- Posted by Johanna on May 31, 2007 at 5:13 pm
- Category: Graphic Novel Reviews
- CREDITS: Edited by Tom Pomplun
- PUBLISHER: Eureka Productions; $11.95 US
The cover proclaims this book to be Five Great Tales of Ghosts, Vampires, Haunted Castles & Forbidden Love… and so it is. Some of the greatest gothic writers of the 19th century are represented with comic stories in this fourteenth volume of the Graphic Classics series.
These stories are considered foundational to the genre of the romantic mystery with their strange family secrets and touches of dusty horror. They’re talked about but rarely seen these days, so it’s a pleasure to get to read these classics in illustrated form. They all have in common young women with at least one missing parent who ponder the supernatural events they experience by candlelight in gloomy castles.
First is J. Sheridan Le Fanu’s Carmilla with art by Lisa K. Weber. Le Fanu has been called the father of the modern ghost story, and his piece here is a vampire tale that influenced Bram Stoker’s Dracula in which the young Laura is befriended by a strangely attractive woman, the demonic Carmilla of the title. The shading of the black-and-white art demonstrates pencil marks, a handmade touch that reinforces the diary-style narration. It’s used to particularly good effect in the scenes where a ghostly Carmilla visits Laura in her bed.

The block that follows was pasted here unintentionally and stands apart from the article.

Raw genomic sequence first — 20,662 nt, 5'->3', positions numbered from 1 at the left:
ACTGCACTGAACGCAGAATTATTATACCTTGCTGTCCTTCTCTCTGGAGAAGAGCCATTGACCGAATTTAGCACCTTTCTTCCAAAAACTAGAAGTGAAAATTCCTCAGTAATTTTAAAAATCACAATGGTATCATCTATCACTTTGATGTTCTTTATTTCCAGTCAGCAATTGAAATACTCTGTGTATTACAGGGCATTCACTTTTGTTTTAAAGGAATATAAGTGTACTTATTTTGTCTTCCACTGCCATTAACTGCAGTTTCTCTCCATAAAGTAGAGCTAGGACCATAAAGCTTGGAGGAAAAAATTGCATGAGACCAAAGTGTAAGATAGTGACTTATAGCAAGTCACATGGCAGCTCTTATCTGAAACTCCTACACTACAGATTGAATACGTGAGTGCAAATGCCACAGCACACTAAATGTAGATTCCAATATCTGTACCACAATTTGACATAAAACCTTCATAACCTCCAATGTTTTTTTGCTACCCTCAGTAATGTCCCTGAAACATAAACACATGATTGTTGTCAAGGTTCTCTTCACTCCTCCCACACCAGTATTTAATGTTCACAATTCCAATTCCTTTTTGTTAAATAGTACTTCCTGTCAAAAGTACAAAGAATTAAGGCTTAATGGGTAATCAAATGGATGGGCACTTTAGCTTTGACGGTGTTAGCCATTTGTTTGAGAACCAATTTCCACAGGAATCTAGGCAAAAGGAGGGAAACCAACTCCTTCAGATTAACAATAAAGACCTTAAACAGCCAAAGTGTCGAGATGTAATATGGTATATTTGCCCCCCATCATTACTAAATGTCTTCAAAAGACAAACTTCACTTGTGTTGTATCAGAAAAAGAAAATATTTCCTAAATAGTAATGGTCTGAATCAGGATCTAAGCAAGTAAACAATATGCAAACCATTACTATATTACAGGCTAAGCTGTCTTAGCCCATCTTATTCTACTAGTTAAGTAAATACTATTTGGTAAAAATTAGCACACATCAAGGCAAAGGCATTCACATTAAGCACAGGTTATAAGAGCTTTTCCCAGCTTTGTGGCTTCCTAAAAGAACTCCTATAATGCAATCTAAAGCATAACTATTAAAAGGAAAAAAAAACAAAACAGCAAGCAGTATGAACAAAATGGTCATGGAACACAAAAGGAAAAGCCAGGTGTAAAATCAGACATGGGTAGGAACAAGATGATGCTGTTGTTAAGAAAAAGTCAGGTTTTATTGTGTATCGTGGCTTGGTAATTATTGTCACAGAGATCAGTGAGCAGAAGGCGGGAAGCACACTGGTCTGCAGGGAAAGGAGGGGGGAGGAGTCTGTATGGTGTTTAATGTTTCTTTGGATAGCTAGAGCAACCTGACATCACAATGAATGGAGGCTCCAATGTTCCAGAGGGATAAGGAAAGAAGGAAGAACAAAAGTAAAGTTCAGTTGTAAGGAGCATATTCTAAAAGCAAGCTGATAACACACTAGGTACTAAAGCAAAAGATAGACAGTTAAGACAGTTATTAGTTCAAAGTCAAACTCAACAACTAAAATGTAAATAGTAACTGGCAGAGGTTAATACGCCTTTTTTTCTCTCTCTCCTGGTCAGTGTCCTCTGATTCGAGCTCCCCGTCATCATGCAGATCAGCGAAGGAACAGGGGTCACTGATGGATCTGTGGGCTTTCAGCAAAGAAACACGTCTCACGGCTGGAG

Next comes Ann Radcliffe’s The Mysteries of Udolpho, drawn by Carlo Vergara. His crisp linework is a pleasure to read, capturing happiness and despair equally well. The realistic art makes the fantastic events more plausible, even though the heroine has a disconcerting habit of fainting any time she receives bad news, which is often.
Edgar Allan Poe’s The Oval Portrait is a short four pages, with art by Leong Wan Kok. Like the much longer Northanger Abbey that follows it, it explicitly makes reference to the Udolpho author in establishing its spooky atmosphere. At its length, it’s merely an incident, but it’s the most explicitly creepiest in the book.
Jane Austen’s gothic parody is perhaps the most famous story of those included, and it’s beautifully illustrated by Anne Timmons. After the overheated (but enjoyable) emotions of the previous pieces, her matter-of-fact tone is a welcome diversion, and due to Timmons, it’s the highlight of the book. The conversation sparkles and Timmons’ art enhances it with just the right expressions and looks.
The book concludes with Myla Jo Closser’s At the Gate, a dog ghost story drawn by Shary Flenniken with a charming message about devotion. In all of these, tone is more important than showing the supernatural in detail, which is what gives them power still to disturb and involve the reader. This anthology is an overview of a timeless story type, and it’s a lot more fun than reading dusty old books.